The movie Wakandans are as xenophobic as I ever remember them being in the comic books. Several prominent Wakandans take traditionalism too far. T’Chaka (father of T’Challa) was far more flawed than he is in the comic books. In fact most of the conflicts in the movie are driven by mistakes he made in the past. T’Challa himself starts out siding with the Wakdnan isolationists and only changes his mind as a result of his conflict with the antagonist of the movie.

    There was no shortage of flaws in the hero and the ones closest to him, and yet it doesn’t feel like black excellence was sacrificed at all to give us wonderfully flawed, complex heroes and a sympathetic and even more flawed villain. It did not seem that either was sacrificed to make way for the other.

    If you ask me, Coogler pulled off a minor miracle managing conflicting expectations.

  3. Top | #23
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    I'm not a DC fanatic like him. I prefer Marvel. But I do like DC (I just like Marvel better), and I do wish that the DC movies were better.

    This guy does a short video essay about how Spider-Man was introduced to Captain America: Civil War, and how Flash was introduced in Justice League. The Marvel movie explains to us Peter's motivation. We know why he decided to be a superhero, and so we gave a damn about what happened to him when the action started. What was Barry Allen's motivation other than not having friends?

    Comic book fans already know what Barry Allen's motivations are, but why couldn't the movie have given us a couple of lines about why he decided to dress in a goofy costume and fight to save the lives of strangers? Comic book fans know that Barry Allen is motivated by the the fact that his father was falsely convicted of his mother's murder. He's eager to right wrongs because his family has suffered injustice. This could have, should have been something that allowed Batman and Flash to bond over the same way Tony Stark recognized the guilt in young Parker's eyes. We didn't even need to see previous movies to see how guilt motivates Stark, because the same movie introduced an all new thing for Stark to feel guilty about and blame himself for.

  4. Top | #24
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    Trigger Warning:

    The above video discusses the themes of racism in the movie Zootopia. If you are the kind of sensitive snowflake who gets triggered by the mere acknowledgement that racism exists, you probably should not watch this video, at least not without a box of tissues.

    For everyone not suffering from white fragility, this is a relatively in-depth look at all the subtext and the specific issues referenced by this or that event or bit of dialog in the movie.

  5. Top | #25
    Veteran Member James Brown's Avatar
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    Another analysis of the same movie:


    (View video on YouTube)

  6. Top | #26
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    Quote Originally Posted by James Brown View Post
    Another analysis of the same movie:


    (View video on YouTube)
    Loved it. Thanks for posting that.

  7. Top | #27
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    Just had an odd thought about the Mavel cinematic universe and theme, subtext, motif, or whatever you want to call it.

    Movie Theme
    Guardians of the Galaxy, Vol. 2 Flawed fathers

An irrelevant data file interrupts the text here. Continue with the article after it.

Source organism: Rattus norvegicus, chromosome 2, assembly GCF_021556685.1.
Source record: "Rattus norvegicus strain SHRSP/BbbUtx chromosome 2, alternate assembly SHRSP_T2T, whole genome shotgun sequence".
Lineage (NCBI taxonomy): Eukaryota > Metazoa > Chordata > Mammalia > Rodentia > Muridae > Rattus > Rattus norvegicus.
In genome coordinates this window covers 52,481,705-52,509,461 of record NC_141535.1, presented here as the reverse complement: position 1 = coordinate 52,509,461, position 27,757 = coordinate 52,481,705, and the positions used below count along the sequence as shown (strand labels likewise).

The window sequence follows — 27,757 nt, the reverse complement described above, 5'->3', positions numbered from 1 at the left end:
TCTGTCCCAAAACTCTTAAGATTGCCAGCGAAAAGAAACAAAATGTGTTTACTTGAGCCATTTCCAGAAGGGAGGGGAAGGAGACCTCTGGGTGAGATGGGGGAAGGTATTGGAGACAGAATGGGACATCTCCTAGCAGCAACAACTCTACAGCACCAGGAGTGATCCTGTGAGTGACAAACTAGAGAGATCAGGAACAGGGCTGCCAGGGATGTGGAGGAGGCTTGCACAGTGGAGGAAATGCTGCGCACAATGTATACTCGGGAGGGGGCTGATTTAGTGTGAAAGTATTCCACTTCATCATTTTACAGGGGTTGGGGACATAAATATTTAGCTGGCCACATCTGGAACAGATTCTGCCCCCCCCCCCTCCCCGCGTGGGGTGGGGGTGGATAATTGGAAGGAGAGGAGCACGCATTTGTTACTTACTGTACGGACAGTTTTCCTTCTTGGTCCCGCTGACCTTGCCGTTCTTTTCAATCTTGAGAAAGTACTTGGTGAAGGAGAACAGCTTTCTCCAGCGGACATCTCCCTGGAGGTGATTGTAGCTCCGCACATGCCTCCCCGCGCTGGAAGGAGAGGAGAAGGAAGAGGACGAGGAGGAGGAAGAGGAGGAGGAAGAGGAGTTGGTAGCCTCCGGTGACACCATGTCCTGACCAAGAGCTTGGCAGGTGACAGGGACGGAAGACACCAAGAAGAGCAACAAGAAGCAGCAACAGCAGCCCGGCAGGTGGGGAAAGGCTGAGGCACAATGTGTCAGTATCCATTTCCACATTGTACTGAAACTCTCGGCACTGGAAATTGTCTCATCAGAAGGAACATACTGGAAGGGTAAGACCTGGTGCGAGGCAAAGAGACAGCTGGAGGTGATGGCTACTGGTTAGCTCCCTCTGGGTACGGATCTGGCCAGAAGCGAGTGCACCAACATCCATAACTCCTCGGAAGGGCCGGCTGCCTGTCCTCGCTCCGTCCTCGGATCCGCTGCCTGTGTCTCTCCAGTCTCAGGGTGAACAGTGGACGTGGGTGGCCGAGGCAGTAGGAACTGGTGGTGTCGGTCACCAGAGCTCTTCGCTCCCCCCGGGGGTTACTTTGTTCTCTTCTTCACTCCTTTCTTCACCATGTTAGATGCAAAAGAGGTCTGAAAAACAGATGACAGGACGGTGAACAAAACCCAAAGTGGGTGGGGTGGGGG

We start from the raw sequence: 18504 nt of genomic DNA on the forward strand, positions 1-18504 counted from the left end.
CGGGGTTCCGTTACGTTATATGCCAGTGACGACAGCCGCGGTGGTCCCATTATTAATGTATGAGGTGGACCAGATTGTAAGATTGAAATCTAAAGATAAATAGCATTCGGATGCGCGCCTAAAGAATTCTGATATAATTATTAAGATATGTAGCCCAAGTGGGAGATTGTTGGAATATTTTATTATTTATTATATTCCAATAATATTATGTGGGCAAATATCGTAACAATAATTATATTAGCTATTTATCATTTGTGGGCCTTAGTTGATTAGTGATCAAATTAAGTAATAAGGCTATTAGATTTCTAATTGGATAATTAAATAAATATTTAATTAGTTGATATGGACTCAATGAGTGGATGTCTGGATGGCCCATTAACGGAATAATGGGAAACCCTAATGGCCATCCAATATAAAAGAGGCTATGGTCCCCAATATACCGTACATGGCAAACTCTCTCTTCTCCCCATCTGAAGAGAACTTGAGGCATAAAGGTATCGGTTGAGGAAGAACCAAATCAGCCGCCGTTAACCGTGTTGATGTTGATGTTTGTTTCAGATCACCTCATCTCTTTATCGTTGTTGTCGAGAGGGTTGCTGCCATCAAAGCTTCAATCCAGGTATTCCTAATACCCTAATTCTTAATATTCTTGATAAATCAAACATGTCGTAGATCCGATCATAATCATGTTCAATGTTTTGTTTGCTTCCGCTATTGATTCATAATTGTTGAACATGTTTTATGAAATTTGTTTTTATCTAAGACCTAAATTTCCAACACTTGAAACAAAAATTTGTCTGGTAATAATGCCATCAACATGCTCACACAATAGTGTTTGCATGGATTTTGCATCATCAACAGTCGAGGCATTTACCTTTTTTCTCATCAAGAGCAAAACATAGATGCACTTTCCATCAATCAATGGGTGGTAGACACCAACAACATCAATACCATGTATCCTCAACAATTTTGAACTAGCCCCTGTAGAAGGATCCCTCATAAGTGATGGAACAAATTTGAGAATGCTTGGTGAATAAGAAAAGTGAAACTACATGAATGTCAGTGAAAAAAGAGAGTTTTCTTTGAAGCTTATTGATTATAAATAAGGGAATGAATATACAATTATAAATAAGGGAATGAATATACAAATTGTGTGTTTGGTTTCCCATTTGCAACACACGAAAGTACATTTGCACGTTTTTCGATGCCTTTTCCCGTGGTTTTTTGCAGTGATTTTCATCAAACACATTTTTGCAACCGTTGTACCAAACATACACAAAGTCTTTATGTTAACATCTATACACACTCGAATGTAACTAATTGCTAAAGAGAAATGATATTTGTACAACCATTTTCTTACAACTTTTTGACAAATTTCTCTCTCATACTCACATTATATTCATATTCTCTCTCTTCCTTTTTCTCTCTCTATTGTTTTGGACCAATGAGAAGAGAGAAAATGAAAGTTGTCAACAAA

Thor: Ragnarok Flawed fathers and colonialism
    Black Panther Flawed fathers, colonialism, and racism

    If Marvel did that on purpose, then they are slicker than I thought. Well played. If this was an accident, then what a happy accident!

  8. Top | #28
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    In case anyone missed the colonialism subtext in Thor: Ragnarok:


  9. Top | #29
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    Ok, I'm trying to get into the habit of offering summaries of videos for the benefit of those who can't watch videos for one reason or another, but I just don't know how to do that for a Lindsay Ellis video. This thing is 36 minutes and 49 seconds of analysis.

    Some highlights:

    • The original Lord of the Rings books were supposed to be a sequel to Silmarillion, not the Hobbit, but the publisher wanted a Hobbit sequel because it sold so many copies. So Tolkien retroactively whacked The Hobbit with a crowbar to make it fit into the Silmarillion/Lord of the Rings universe. The Hobbit was meant for children, while Lord of the Rings meant for adults. Getting the 2 story spaces to get along created some problems.
    • The Hobbit (book) didn't really follow a 3 act structure. It was meant to be made up of relatively self-contained chapters so that parents could read one chapter per night to their children. Trying to get that to fit into a traditional 3-act movie necessarily created narrative problems.
    • So of course they decided to make not one, but two 3-act movies out of The Hobbit, which created even more narrative problems and necessitated more extraneous additions to the story to make it fit into two satisfying 3-act movies.
    • Then someone decided to change two 3-act movies into three 3-act movies, necessitating even more changes and turning the whole thing into a mess. Not only did they have to make a lot of changes to make three 3-act stories out of this, but they had to add an awful lot of material to justify filling out three movies. For example in the book, the Battle of Five Armies was perhaps half of a Chapter, but most of the third movie. The move to three movies meant that the death of Smaug, a significant protagonist became a footnote in a prologue instead of a climax in its own right. Also, they decided to add a lot of characters that were popular in Lord of the Rings just because they were popular in Lord of the Rings.


    I'm not even going to try replicating Lindsay's wit and humor.

    The Lord of the Rings was a genuine triumph of cinema, so it's upsetting to film geeks that essentially the same creative people working from similar material managed to make three Hobbit movies that were mediocre at best.

  10. Top | #30
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    Smaug was an antagonist, not a protagonist. Sorry for the stupid typo.